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2021 Student Conference
April 8–10, 2021
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Fusion Science and Technology
NC State celebrates 70 years of nuclear engineering education
An early picture of the research reactor building on the North Carolina State University campus. The Department of Nuclear Engineering is celebrating the 70th anniversary of its nuclear engineering curriculum in 2020–2021. Photo: North Carolina State University
The Department of Nuclear Engineering at North Carolina State University has spent the 2020–2021 academic year celebrating the 70th anniversary of its becoming the first U.S. university to establish a nuclear engineering curriculum. It started in 1950, when Clifford Beck, then of Oak Ridge, Tenn., obtained support from NC State’s dean of engineering, Harold Lampe, to build the nation’s first university nuclear reactor and, in conjunction, establish an educational curriculum dedicated to nuclear engineering.
The department, host to the 2021 ANS Virtual Student Conference, scheduled for April 8–10, now features 23 tenure/tenure-track faculty and three research faculty members. “What a journey for the first nuclear engineering curriculum in the nation,” said Kostadin Ivanov, professor and department head.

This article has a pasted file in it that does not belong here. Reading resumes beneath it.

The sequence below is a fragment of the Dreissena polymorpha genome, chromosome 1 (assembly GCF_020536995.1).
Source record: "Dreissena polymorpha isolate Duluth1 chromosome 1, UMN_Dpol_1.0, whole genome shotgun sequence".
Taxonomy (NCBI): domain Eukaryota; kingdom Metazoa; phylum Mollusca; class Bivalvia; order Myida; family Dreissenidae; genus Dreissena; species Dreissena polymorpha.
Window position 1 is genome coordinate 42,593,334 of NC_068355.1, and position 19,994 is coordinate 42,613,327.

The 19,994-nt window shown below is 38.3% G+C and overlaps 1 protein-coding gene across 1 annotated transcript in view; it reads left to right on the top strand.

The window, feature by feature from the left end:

C. Olson et al.
Fusion Science and Technology | Volume 47 | Number 3 | April 2005 | Pages 633-640
Technical Paper | Fusion Energy - Inertial Fusion Technology | dx.doi.org/10.13182/FST05-A757
Articles are hosted by Taylor and Francis Online.
The long-range goal of the Z-Pinch IFE program is to produce an economically-attractive power plant using high-yield z-pinch-driven targets (~3GJ) with low rep-rate per chamber (~0.1 Hz). The present mainline choice for a Z-Pinch IFE power plant uses an LTD (Linear Transformer Driver) repetitive pulsed power driver, a Recyclable Transmission Line (RTL), a dynamic hohlraum z-pinch-driven target, and a thick-liquid wall chamber. The RTL connects the pulsed power driver directly to the z-pinch-driven target, and is made from frozen coolant or a material that is easily separable from the coolant (such as carbon steel). The RTL is destroyed by the fusion explosion, but the RTL materials are recycled, and a new RTL is inserted on each shot.A development path for Z-Pinch IFE has been created that complements and leverages the NNSA DP ICF program. Funding by a U.S. Congressional initiative of $4M for FY04 through NNSA DP is supporting assessment and initial research on (1) RTLs, (2) repetitive pulsed power drivers, (3) shock mitigation [because of the high yield targets], (4) planning for a proof-of-principle full RTL cycle demonstration [with a 1 MA, 1 MV, 100 ns, 0.1 Hz driver], (5) IFE target studies for multi-GJ yield targets, and (6) z-pinch IFE power plant engineering and technology development. Initial results from all areas of this research are discussed.